Altman attributed the agency’s “myopic focus on preventing people from being paid too much rather than on preventing people from being paid too little” to “this thumb on the scale.” Indeed, it has been more than a year and a half since the IG provided SSA with information regarding underpaid students. Yet, as of December, the agency had corrected only one of the 87 underpayments identified by the IG.”

 

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The National Committee to Preserve Social Security and Medicare’s Max Richtman described the underpayments as “a symptom of chronic underfunding of core agency functions, such as staffing, training, and systems.”

Social Security “lacked adequate controls” to ensure that those under the age of 18 and still enrolled in school received benefits, according to the inspector general’s report. Two computer systems “failed to generate alerts when SSA employees entered student data incorrectly.” Another system “failed to recognize these errors or generate alerts” informing employees of the issues.

In one instance, an 18-year-old submitted an agency form indicating that he intended to continue as a full-time student and was therefore eligible for benefits. However, the audit discovered that “an employee entered student data incorrectly,” terminating the student’s benefits. This resulted in him forfeiting 15 months of additional benefits totaling $19,620.

Minor errors can have significant consequences. In another instance, the audit stated that an employee misrecorded a student’s school year, “resulting in the beneficiary not receiving benefits once she reached the age of 18.”

Social Security officials agreed with the report’s recommendations, which included compensating beneficiaries, training employees to properly enter student information into computer systems, and updating those systems to alert employees to potentially incorrect information and when data indicates an 18-year-old is a full-time student eligible for benefits.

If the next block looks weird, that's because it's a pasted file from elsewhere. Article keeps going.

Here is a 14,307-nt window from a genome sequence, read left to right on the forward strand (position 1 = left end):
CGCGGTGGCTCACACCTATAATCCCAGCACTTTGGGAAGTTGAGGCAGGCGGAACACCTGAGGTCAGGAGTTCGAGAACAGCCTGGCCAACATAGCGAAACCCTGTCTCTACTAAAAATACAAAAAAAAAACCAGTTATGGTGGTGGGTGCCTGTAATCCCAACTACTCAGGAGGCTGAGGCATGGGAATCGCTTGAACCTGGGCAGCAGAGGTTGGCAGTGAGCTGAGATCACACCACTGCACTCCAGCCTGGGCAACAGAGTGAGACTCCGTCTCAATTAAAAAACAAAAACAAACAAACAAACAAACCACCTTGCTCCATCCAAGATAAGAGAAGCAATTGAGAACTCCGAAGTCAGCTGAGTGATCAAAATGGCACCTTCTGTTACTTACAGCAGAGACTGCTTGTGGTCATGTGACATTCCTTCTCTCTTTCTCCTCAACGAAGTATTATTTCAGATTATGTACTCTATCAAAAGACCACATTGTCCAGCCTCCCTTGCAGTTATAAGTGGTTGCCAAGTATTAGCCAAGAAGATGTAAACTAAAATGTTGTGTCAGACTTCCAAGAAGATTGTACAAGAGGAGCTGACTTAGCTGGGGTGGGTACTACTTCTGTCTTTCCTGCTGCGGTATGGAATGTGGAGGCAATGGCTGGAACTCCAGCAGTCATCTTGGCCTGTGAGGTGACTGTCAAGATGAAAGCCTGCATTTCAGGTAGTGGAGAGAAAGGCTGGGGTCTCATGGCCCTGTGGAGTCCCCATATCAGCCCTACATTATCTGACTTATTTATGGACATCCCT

The National Committee to Preserve Social Security and Medicare has made a more audacious recommendation to aid students and their parents. Its legislative agenda for 2022 states that full-time students should continue to receive student benefits until the age of 22, as was the case prior to Congress ending postsecondary benefits in 1981.

“Restoring this benefit would benefit those who are unable to save for retirement because they are assisting their children with college or vocational school expenses,” the committee stated in a statement.

Whether eligibility is expanded or not, “bureaucratic errors should not result in the denial of students’ benefits,” said Sen. Sherrod Brown, D-Ohio, chairman of the Senate Finance Social Security subcommittee. “The IG’s findings demonstrate that the agency requires additional funding to modernize its technology, increase staffing, and provide the level of service expected by Americans.”

The SSA statement echoed this, stating that “over the last decade, base administration appropriations have fallen short of covering our fixed costs.”

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De Juliis concurred on the importance of modernizing technology, adding, “The public would be shocked to learn how archaic our operating systems are.”